We are making great progress in translating all my books into Portuguese. Here is the latest addition, Stormy Weather, Sam Smith Mystery Series book eighteen. The theme of this story is the climate crisis.
I’m researching my 4 x great grandparents, John Glissan and Sarah Foreman. John was a surgeon/dentist/chemist while Sarah was a nurse/dentist/chemist. In the 1830s they were living on Blackfriars Road, a prosperous street according to Charles Booth’s Victorian maps. Incidentally, my youngest son is thinking of becoming a dentist 🦷
Just discovered that in the third quarter of the eighteenth century my ancestor Thomas Glissan subscribed to ‘Essays and Poems, Satirical, Moral, Political, and Entertaining’, by J.S. Dodd, which is still available.
In this month’s issue of Mom’s Favorite Reads eMagazine…
Bushcraft and Survival Skills
Side Benefits of Writing
World Honey Bee Day
Plus photography, puzzles, poems, recipes, short stories and so much more!
My 11 x great grandfather William Dent was born into a life of privilege in 1627 in Ormesby, Yorkshire. He married Elizabeth Jarrett on 16 July 1650 and the couple produced four sons: Robert, John (my direct ancestor), Charles and Edward, who sadly died in infancy. Robert entered Jesus College, Oxford on 28 May 1672 as ‘Robert Dent, son and heir of William Dent of Guisborough, gent.’ In July 1674, after college, Robert was admitted to the Middle Temple.
In 1673 the Hearth Tax returns for Guisborough listed 214 households of which only twenty-one were taxed for possessing four or more hearths. William Dent’s property had nine hearths, which offers an insight into its grandeur. In later life William moved to Sunderland where he died in 1698.
The Dent branch of my family continued with John, son of William, William, John, George, William and Thomas Thompson Dent (11 February 1781 – 10 November 1854). By the eighteenth century the Dent family owned a number of properties throughout the North East of England. They farmed these properties as yeomen.
John Dent, father of George, was born on 16 June 1700 in Romaldkirk, Yorkshire, the family’s main residence. Romaldkirk is a village in Teeside. It’s thought that its unusual name derives from St Rumwold, an obscure Saxon saint.
On 7 September 1715 John Dent became an apprentice merchant tailor to Peter King of York. Trade directories reveal that the Dents did branch out into the clothing trade with stores in Leeds. They also held on to their lands in Yorkshire.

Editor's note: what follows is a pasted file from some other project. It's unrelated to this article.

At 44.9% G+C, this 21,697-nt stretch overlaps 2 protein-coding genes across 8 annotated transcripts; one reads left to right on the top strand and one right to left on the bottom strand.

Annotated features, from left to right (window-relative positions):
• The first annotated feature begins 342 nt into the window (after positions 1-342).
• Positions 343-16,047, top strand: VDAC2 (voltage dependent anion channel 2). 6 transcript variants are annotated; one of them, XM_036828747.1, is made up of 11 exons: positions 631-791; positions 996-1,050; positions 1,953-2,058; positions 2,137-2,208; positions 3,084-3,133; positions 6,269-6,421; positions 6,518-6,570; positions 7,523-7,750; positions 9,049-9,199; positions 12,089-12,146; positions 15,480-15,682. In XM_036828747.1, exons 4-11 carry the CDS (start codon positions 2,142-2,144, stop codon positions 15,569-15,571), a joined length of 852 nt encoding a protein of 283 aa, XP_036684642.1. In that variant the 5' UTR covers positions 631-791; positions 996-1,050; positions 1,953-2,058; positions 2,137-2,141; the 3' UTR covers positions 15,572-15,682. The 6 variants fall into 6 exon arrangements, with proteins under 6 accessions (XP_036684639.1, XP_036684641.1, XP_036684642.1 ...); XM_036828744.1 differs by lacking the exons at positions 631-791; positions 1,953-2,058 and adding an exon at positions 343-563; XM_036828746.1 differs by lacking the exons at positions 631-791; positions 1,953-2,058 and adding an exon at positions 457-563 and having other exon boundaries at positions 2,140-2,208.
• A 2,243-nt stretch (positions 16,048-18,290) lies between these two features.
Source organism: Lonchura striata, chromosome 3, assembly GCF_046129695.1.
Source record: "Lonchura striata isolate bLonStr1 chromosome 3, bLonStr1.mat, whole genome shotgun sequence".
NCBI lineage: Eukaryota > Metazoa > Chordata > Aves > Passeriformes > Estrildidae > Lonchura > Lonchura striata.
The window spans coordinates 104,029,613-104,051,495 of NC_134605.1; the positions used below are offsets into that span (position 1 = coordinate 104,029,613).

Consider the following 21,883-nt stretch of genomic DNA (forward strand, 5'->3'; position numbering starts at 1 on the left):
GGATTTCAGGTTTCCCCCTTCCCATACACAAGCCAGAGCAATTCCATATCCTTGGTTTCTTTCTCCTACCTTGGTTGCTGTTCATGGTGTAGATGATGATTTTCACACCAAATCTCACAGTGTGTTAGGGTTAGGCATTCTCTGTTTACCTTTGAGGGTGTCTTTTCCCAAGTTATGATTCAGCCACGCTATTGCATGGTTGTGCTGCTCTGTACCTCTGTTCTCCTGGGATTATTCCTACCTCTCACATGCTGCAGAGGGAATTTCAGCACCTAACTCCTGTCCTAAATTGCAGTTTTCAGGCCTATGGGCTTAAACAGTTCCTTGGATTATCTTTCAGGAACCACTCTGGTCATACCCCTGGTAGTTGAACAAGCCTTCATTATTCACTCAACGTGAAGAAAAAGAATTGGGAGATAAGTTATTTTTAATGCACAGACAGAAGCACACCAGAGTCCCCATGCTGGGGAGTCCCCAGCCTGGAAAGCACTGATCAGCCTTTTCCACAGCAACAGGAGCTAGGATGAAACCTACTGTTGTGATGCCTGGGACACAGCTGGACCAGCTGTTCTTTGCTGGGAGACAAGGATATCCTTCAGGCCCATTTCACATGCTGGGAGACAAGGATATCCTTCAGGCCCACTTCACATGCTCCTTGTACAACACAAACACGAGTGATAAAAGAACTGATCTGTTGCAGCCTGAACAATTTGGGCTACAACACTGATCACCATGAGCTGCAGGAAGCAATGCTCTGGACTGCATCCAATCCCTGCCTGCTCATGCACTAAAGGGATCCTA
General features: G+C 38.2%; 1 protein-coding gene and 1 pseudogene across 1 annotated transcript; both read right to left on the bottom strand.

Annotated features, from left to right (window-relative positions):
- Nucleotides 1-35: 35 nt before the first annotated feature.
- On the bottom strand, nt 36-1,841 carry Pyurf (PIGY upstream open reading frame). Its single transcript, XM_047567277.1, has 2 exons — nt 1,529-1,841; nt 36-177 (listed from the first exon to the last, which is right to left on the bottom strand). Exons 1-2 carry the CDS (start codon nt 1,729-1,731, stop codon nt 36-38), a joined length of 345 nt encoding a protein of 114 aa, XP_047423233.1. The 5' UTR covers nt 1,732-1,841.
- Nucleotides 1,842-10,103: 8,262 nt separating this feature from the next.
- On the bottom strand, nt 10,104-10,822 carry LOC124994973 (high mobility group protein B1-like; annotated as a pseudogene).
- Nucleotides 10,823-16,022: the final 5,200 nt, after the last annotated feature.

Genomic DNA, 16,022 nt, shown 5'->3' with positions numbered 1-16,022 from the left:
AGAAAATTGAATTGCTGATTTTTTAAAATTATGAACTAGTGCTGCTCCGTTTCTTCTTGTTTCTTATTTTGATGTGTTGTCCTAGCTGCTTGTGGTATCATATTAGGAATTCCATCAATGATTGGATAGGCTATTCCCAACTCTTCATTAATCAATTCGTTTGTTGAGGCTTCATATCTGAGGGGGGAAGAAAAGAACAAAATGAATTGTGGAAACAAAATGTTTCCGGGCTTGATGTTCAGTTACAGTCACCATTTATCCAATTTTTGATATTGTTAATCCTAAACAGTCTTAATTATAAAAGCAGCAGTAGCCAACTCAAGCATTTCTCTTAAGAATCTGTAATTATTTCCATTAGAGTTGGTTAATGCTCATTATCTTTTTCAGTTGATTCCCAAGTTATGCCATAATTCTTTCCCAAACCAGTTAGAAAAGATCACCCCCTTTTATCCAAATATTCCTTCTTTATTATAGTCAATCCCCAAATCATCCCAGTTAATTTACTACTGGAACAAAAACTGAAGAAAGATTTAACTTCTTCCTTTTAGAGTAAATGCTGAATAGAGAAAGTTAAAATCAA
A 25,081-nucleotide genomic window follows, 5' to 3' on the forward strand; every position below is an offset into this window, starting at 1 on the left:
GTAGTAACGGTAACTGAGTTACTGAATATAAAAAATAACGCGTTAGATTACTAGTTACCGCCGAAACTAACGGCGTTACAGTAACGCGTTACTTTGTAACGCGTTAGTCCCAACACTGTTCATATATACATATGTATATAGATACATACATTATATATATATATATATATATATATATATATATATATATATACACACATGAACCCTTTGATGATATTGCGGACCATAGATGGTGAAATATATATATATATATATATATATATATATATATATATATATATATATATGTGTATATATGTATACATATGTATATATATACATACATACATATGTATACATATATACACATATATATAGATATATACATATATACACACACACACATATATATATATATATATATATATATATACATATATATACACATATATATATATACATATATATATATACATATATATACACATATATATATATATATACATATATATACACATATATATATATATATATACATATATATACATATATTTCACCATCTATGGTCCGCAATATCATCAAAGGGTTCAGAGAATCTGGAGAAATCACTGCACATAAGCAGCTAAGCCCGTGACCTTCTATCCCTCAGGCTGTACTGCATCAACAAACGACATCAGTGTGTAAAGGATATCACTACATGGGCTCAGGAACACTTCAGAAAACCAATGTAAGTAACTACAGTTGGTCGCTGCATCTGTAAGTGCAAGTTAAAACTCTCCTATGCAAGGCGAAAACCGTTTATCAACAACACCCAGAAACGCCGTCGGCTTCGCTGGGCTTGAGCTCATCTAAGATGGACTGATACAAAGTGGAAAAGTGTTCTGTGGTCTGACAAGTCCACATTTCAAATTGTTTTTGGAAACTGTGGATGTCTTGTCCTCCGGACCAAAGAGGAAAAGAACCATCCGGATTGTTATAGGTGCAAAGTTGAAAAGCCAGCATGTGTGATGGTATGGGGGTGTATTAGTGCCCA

Thomas Thompson Dent married Betty Brown on 12 April 1806 in Bowes, Yorkshire. The couple produced six sons: Thomas Thompson Dent (my direct ancestor), John, William, George, Henry and Richard.
In September 1842 Isabella Hutchinson was brought before the court and charged with stealing oats from one of Thomas Thompson Dent’s fields. Isabella cut off the ears of corn as they were growing. The case was proved and she was sentenced to one month’s hard labour in Northallerton gaol.
In 1851 Thomas was seventy years old and a widower farming 200 acres in Lartington near Romaldkirk. His sons John, George and Richard, 42, 38 and 32 respectively, lived with him. All three were unmarried. A fourth son, Henry, had moved away from the family home. Three servants also lived on the farm: Mary Brunskill, 32, Sarah Langstaff, 25, and Joseph Minto, 22. Between master and servant events now took a romantic turn.
In 1840 the trade directories listed Richard Dent as a flour dealer no doubt trading in the crops grown at his father’s farm. Meanwhile, Sarah worked as a servant on the farm. The couple fell in love and married on 14 March 1857 in Romaldkirk. This was unusual for the Victorian era where there are plenty of examples of masters taking advantage of servants, but fewer instances of those encounters resulting in marriage.
Richard and Sarah’s marriage produced three children: Elizabeth, Mary Ann and Richard Thompson Dent. Sadly, Richard died in 1866, the year his son was born.
Sarah lost her husband, but inherited a small fortune – the equivalent of £93,000 in today’s money. Sarah sold the farm and lived off her inheritance until her death in 1891. Despite her status of ‘highly desirable widow’ she didn’t remarry, maybe out of affection for her late husband. Certainly, her job as a humble servant on the Dent farm had turned her life around and placed her in a position where, financially at least, she had no reason to worry ever again.
Richard Thompson Dent, Richard and Sarah’s son, became a chemist in Barnard Castle, a highly successful chemist, for he left the equivalent of £235,000 in his will.
Thomas Thompson Dent’s will of 1854 bequeathed a farm in Cotherstone to his son John, another farm in Bowes to William, a third farm, also in Bowes, to Henry, and a fourth farm, again in Bowes, to Richard. Money, farming equipment and household utensils were also divided between the four sons.
But what of Thomas’ son and my direct ancestor, Thomas Thompson Dent Jr? Why didn’t the will mention him? The reason is Thomas Jr, his wife Dorothy Hornsby and their five children had set sail for New York en route to Canada, arriving on 24 June 1846. More about them next time.
As ever, thank you for your interest and support.
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2 replies on “Dear Reader #113”
Another fascinating, family-history blog, Hannah. I lap these up.
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Reblogged this on Grant Leishman – Author.
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